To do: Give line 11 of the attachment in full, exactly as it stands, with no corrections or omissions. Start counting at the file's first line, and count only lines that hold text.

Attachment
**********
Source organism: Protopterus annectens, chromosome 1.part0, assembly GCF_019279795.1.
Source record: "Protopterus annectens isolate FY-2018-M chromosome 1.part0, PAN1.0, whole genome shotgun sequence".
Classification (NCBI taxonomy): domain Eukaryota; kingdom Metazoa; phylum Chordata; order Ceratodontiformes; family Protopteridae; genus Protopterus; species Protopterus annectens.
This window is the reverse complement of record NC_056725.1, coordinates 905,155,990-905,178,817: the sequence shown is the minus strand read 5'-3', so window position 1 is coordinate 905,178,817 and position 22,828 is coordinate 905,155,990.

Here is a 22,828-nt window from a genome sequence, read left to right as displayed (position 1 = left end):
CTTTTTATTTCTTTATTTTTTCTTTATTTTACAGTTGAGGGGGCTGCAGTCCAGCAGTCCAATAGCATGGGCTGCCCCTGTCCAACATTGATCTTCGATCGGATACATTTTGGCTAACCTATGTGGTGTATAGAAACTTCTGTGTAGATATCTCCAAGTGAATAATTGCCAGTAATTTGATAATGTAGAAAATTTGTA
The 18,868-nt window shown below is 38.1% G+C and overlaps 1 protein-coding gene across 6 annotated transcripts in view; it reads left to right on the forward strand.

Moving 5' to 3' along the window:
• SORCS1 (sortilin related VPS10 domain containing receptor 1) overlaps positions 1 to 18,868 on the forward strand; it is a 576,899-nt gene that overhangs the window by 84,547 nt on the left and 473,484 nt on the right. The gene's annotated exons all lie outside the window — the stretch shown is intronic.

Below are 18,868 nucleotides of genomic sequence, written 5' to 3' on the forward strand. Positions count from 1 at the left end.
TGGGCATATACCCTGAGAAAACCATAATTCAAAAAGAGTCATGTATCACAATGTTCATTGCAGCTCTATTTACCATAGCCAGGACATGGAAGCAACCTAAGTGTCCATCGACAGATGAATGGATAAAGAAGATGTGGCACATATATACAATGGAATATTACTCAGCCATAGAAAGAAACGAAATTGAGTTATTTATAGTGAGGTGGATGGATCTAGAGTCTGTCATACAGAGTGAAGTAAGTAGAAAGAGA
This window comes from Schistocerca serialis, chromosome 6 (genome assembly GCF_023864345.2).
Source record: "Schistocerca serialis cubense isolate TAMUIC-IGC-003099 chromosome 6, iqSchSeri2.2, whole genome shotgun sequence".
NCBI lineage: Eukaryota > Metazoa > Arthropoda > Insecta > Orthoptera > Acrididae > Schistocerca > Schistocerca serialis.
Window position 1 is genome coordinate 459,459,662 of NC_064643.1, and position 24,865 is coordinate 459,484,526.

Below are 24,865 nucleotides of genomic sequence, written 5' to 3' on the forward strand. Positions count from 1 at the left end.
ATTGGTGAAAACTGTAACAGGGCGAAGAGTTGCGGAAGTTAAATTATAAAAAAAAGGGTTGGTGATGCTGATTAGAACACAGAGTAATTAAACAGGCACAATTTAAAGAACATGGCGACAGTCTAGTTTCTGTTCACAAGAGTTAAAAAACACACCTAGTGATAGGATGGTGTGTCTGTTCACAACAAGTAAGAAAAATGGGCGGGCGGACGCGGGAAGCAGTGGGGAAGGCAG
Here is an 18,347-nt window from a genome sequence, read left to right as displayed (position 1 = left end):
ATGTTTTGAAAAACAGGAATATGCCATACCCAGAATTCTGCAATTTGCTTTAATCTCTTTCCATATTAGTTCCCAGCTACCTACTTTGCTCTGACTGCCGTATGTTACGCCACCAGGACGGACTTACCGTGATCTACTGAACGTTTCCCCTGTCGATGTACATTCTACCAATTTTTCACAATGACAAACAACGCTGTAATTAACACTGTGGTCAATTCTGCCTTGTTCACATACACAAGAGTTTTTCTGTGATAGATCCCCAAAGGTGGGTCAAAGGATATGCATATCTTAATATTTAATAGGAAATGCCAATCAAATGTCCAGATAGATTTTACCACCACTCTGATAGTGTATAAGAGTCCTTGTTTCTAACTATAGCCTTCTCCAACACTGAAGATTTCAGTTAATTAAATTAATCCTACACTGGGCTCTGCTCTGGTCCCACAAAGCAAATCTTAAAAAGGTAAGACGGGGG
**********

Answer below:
TGGGCATATACCCTGAGAAAACCATAATTCAAAAAGAGTCATGTATCACAATGTTCATTGCAGCTCTATTTACCATAGCCAGGACATGGAAGCAACCTAAGTGTCCATCGACAGATGAATGGATAAAGAAGATGTGGCACATATATACAATGGAATATTACTCAGCCATAGAAAGAAACGAAATTGAGTTATTTATAGTGAGGTGGATGGATCTAGAGTCTGTCATACAGAGTGAAGTAAGTAGAAAGAGA